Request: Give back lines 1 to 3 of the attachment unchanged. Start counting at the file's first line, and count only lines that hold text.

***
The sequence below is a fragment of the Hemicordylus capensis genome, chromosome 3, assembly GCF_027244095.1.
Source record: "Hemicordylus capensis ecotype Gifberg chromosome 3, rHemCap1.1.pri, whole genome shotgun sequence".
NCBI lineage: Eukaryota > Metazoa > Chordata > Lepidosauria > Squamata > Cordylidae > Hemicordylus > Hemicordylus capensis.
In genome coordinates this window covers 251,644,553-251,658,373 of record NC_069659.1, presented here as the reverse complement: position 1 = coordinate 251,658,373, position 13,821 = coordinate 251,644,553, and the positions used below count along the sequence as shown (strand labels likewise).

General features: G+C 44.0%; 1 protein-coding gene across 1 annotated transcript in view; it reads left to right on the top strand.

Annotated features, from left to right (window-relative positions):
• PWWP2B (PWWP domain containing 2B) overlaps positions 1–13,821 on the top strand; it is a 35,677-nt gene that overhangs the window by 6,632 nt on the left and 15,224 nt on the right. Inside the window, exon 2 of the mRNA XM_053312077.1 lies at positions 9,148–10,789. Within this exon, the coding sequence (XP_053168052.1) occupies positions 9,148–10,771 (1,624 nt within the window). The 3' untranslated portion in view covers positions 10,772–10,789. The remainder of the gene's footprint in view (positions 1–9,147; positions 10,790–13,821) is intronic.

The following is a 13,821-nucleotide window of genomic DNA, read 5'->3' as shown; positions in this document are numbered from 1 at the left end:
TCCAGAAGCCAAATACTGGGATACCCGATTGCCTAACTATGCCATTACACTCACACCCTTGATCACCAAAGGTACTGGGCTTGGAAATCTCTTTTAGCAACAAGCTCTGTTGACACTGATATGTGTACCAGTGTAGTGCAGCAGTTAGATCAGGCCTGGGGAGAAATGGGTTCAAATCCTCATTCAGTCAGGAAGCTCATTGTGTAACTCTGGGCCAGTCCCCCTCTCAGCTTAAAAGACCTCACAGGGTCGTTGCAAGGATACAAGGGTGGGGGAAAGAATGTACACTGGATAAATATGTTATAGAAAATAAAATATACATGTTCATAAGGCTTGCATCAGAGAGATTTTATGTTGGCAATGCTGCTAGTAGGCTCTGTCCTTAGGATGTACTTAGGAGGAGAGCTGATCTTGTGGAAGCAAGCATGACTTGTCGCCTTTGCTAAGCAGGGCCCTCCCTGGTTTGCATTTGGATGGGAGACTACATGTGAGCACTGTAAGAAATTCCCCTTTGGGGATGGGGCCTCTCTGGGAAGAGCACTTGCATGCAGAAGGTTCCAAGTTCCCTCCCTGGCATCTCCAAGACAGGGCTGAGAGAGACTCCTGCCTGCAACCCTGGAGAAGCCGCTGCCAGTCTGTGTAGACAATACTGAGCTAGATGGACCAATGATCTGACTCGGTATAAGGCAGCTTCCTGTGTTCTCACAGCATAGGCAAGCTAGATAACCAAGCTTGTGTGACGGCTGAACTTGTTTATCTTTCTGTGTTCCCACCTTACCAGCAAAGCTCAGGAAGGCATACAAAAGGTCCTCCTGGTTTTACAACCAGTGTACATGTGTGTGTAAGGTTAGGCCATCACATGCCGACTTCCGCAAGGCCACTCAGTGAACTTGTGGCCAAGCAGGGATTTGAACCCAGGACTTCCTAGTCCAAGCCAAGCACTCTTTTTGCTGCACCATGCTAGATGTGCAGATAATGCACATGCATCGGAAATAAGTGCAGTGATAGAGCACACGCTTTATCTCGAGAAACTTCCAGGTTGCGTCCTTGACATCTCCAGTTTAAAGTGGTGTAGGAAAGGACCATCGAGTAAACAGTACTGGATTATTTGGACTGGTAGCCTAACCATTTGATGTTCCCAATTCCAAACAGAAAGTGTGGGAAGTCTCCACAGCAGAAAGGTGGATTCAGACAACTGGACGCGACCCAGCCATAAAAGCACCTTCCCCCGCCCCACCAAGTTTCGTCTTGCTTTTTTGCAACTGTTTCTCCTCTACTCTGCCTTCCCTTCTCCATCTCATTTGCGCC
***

The sequence below is a fragment of the Hemicordylus capensis genome, chromosome 3, assembly GCF_027244095.1.
Source record: "Hemicordylus capensis ecotype Gifberg chromosome 3, rHemCap1.1.pri, whole genome shotgun sequence".
NCBI lineage: Eukaryota > Metazoa > Chordata > Lepidosauria > Squamata > Cordylidae > Hemicordylus > Hemicordylus capensis.